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Carbon Capture, Sequestration, Utilization, and Storage (CCUS) Projects
and Environmental Law

November 2-3, 2022 | Online

Sponsored by EUCI

Click Here to register $1195.00

If you are unable to attend at the scheduled date and time, we make recordings available to all registrants for three business days after the event

Carbon capture, sequestration, utilization, and storage (CCUS) will be essential in meeting net zero GHG emission goals. Although Congress has accelerated CCUS as a national decarbonization strategy with billions in new investments, CCS projects still face many obstacles in the US, and current federal environmental laws and regulations may often impede progress. The permitting and regulatory approvals needed for a CCUS project are complex and may require a multitude of federal, state, and local authorizations. The precise mix of environmental permits, authorizations, and/or reviews needed will be project specific. 

EUCI’s CCUS Projects & Environmental Law course will equip you with the details needed to understand the environmental regulatory requirements and landscape for a CCUS project. Register now for this course to get an in-depth picture of the laws and regulations that may affect CCUS projects and pipelines needed for large-scale CCUS projects.

Learning Outcomes

This virtual forum will provide attendees an opportunity to:

  • Develop an understanding of the environmental laws and requirements affecting CCUS projects
  • Examine the legal framework controlling CCUS project development
  • Review NEPA requirements for CCUS projects
  • Analyze UIC permitting for CCUS projects
  • Analyze Clean Water Act (CWA)requirements for CCUS projects
  • Identify National Historic Preservation Act (NHPA) requirements for CCUS projects
  • Define Endangered Species Act (ESA)requirements for CCUS projects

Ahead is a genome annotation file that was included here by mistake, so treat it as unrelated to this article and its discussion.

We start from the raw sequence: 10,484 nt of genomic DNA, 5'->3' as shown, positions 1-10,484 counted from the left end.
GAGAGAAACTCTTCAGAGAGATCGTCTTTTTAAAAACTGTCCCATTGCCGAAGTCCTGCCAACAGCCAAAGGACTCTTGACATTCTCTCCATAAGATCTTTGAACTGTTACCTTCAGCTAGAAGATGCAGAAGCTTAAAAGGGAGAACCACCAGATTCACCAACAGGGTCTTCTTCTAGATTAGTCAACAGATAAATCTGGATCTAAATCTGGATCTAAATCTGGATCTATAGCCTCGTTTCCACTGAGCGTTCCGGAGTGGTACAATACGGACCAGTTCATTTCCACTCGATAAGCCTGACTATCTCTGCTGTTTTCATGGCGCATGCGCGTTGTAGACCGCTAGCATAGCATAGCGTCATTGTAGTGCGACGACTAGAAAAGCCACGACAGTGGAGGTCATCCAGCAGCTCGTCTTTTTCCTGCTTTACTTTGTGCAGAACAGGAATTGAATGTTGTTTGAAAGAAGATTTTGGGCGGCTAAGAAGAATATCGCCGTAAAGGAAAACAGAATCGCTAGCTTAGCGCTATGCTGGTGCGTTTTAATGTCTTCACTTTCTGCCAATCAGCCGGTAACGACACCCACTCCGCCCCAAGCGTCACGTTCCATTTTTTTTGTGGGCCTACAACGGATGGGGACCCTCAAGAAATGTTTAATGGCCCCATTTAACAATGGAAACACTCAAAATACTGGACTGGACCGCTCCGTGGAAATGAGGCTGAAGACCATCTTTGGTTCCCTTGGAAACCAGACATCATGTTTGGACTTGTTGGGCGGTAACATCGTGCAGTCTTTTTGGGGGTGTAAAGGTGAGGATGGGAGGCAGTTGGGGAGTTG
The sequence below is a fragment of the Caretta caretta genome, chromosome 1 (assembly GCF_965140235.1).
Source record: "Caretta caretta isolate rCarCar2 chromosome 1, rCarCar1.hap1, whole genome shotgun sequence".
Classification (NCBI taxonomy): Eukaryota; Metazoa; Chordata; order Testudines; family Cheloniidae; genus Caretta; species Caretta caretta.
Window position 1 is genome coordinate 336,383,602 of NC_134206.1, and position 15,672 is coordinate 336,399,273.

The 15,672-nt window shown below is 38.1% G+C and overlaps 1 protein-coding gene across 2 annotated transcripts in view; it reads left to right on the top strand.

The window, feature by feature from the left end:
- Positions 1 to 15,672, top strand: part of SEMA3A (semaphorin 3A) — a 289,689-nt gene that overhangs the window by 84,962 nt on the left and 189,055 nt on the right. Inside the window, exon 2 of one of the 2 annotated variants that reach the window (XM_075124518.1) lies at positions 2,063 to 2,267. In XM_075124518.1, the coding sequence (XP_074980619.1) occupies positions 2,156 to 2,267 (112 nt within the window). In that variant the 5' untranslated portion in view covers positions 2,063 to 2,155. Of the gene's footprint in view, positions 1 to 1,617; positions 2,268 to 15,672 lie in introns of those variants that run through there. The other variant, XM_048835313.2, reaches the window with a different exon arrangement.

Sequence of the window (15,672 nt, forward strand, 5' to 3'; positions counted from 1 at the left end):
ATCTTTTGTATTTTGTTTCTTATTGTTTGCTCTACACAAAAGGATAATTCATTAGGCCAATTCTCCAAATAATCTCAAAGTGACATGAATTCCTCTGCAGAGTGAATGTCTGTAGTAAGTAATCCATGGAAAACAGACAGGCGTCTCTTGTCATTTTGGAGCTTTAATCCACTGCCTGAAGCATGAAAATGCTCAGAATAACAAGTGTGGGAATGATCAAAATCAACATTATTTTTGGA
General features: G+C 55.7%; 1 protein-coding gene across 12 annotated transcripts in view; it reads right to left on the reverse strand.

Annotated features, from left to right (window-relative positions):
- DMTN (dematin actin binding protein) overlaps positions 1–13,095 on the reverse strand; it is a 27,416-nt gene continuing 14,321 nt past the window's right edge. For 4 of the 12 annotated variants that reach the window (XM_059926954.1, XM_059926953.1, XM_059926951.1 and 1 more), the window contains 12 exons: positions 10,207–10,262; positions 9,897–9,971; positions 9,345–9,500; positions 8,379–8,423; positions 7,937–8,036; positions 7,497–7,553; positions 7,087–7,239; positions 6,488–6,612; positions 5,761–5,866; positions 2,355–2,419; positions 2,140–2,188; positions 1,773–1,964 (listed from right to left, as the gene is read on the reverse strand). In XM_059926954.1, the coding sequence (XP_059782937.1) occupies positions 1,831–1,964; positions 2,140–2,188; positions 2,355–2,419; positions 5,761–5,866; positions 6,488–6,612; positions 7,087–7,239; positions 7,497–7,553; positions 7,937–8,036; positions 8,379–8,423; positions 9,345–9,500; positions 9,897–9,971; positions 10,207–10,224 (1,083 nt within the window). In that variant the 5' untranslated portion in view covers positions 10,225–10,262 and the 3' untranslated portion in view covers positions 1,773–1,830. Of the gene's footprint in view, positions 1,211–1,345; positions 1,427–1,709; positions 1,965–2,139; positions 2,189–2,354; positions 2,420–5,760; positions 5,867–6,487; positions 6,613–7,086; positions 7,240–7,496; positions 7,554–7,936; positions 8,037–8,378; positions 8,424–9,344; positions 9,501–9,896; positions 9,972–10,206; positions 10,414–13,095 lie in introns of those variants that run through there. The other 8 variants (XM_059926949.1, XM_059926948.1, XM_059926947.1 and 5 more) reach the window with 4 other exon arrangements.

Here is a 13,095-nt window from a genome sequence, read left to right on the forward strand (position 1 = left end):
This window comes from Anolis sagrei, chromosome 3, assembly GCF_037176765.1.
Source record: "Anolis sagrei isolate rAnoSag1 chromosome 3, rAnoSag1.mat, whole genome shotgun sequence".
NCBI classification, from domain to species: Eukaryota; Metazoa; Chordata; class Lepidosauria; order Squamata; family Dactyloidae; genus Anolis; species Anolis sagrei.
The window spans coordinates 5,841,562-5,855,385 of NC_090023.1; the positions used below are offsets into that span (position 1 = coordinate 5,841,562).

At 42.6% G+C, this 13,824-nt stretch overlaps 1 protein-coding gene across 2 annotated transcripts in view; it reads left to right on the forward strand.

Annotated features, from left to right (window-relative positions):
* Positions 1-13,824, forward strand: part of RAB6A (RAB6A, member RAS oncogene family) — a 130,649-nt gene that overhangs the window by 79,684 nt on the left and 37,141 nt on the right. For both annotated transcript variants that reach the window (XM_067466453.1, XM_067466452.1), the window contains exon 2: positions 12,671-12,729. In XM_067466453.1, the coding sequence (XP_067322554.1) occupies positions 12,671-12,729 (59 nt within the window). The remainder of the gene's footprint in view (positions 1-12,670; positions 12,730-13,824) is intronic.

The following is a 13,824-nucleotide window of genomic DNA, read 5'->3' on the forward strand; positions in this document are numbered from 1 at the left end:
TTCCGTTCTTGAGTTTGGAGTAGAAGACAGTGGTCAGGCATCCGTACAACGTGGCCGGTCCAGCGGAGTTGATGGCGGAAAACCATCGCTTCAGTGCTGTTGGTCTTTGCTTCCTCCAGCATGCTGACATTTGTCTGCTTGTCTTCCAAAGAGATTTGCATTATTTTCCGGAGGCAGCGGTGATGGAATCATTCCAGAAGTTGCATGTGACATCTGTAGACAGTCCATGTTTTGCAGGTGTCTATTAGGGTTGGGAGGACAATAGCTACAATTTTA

• Discuss best practices for managing environmental permitting and assessment deadlines
  • Define actions to shorten the permitting timeline for CCUS projects



9:00 a.m. – 5:00 p.m. Central Time

9:00 – 9:45 a.m. :: Introduction & Overview of Environmental Regulations Affecting CCUS

The permitting of a CCUS project is complex and may require a combination of federal, state, and local permits or authorizations. For federal review, a project may require Clean Air Act permits, an Underground Injection Control permit, and a Clean Water Act permit, among others. For offshore projects, a CCUS project will need to comply with the Marine Protection, Research and Sanctuaries Act (MPRSA) and the Outer Continental Shelf Lands Act (OCSLA). CCUS projects on federal lands, supported by federal funds, or that require certain federal permits and authorizations, must also comply with NEPA, Section 7 of the Endangered Species Act (ESA), and the National Historic Preservation Act. CCUS developers must also navigate the complex patchwork of state and local laws and regulations.

9:45 – 10:45 a.m. :: National Environmental Policy Act (NEPA) 

CCUS projects in the United States may receive federal funding, whether they are in development or fully operational. NEPA is triggered if federal funding involves significant federal control or influence over the use of funds. Recently, the federal government has taken actions to facilitate NEPA reviews for CCUS projects. CEQ’s second NEPA regulatory revision is expected later this year, which could further complicate the NEPA review process.  This session will cover: 

  • NEPA Applicability
  • The NEPA Process
  • NEPA Exclusions
  • Recent NEPA Revisions

10:45 – 11:00 a.m. :: Morning break

11:00 a.m. – 12:00 p.m. :: Clean Water Act (CWA)